If you listen to podcasts on Android, you probably know Pocket Casts, the popular mobile aggregation app.
Well, it’s getting an update, and if the actual update doesn’t tickle you, the formal changelog introducing version 6.2.4 should:
Like sands through the hourglass, so are the releases of our app. Maybe slightly less inevitable and more fun though? I mean the same amount of people are betrayed, killed off, and then come back but I digress! 6.2.4 brings you:
– Syncing improvements (specifically around swiping to mark as played)
– Various fixes to playback, chapter support, remove silence
Wells Fargo is looking to support completely card-less transactions at its 13,000 ATM locations by allowing customers with devices that are equipped with Android Pay and Samsung Pay to access said machines.
This means folks will be able to do stuff like, say, withdraw money using specific smartphones and even smartwatches.
According to the informational, these card-less transactions are relatively easy to set up; the Wells Fargo customer would need to sign into the Wells Fargo application on his/her smartphone, and select the “Card-Free” option to request a code via “Account Services.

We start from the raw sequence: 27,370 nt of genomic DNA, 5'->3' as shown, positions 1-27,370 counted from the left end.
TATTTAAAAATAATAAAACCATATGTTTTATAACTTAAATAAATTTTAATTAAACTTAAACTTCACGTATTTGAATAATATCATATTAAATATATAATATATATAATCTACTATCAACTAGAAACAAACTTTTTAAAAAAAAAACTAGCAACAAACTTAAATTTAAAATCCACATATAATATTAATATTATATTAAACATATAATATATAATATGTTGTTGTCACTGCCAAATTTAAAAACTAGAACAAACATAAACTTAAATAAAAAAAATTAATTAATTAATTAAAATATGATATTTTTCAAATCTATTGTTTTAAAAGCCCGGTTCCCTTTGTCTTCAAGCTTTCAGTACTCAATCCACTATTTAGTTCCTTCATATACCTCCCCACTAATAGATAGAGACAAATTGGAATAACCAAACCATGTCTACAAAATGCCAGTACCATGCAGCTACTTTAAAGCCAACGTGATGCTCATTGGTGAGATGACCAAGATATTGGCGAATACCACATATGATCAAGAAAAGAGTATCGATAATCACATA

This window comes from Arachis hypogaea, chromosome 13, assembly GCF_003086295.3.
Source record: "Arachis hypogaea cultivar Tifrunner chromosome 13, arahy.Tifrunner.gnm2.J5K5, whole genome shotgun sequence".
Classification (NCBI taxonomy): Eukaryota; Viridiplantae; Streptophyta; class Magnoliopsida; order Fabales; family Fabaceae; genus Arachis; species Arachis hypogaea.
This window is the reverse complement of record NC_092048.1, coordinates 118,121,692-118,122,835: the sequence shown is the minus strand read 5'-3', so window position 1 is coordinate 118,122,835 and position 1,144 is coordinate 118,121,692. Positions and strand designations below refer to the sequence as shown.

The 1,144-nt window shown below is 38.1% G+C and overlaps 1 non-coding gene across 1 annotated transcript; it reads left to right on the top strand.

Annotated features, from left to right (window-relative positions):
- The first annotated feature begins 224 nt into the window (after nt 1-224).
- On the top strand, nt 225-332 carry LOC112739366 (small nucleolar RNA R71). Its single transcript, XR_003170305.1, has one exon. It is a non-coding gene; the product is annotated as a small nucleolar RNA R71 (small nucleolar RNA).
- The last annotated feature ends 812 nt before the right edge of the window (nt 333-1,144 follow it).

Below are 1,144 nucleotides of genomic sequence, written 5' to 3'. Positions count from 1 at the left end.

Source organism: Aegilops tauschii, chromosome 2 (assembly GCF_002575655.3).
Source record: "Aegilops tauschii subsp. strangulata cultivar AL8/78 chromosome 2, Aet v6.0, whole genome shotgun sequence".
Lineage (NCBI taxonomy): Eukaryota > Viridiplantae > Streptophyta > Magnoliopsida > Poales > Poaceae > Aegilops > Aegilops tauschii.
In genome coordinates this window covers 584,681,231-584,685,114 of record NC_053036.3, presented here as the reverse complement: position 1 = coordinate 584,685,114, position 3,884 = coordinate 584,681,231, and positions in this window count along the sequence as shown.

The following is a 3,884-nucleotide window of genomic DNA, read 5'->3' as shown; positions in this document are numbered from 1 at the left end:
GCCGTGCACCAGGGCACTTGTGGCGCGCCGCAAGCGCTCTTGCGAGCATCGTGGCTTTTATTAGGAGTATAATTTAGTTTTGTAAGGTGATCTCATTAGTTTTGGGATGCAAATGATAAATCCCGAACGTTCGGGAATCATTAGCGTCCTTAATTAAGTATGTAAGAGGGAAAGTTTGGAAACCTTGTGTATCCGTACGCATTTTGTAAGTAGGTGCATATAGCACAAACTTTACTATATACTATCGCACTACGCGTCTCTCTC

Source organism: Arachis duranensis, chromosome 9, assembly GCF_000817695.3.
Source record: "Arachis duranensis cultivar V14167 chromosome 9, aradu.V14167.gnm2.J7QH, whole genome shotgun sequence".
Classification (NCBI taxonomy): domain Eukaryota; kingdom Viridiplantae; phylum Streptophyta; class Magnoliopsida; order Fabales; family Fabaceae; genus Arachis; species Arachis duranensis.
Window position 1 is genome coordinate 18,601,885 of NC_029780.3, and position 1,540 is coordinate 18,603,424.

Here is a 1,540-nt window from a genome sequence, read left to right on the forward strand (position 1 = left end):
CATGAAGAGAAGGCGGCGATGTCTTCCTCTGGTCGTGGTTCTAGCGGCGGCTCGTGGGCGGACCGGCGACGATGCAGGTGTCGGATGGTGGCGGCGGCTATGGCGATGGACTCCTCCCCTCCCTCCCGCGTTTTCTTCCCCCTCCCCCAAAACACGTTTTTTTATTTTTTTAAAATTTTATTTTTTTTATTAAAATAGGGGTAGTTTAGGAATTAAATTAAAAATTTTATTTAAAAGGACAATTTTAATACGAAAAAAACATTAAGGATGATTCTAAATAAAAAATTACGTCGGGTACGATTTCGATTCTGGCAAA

With this 8-digit code (plus pre-existing card PIN), one can perform an ATM transaction.
Beyond that, folks should be able to use the NFC functionality of Wells Fargo Wallet, Samsung Pay and/or Android Pay to initiate transactions by holding the smartdevice close to a properly-equipped Wells Fargo machine. According to the press release, more than 40% of WF terminals are already NFC-enabled.
Dubbed Broadside, it’s slated to hit the Android gameplay wire in April. We don’t have a ton of details just yet, but we do know it is a faction-set space shooter with ship upgrading elements.
Broadside will feature a twist on the classic arcade space shooter. Players will be given the choice to choose between three unique factions, each with both ship and weapon upgrades.
It hosts beautiful 2D graphics, easy to pick up and play controls, and a local high score leader board. Ultimately, players must defeat enemy ships, upgrade their weapons and work with their ally faction if they have any hope of survival.
Gismart Piano, an app designed to get people to play and learn piano, is on sale on Google Play.
It can currently be had for $0.10, down from its regular price of $1.99.
Here are the app details per Google Play: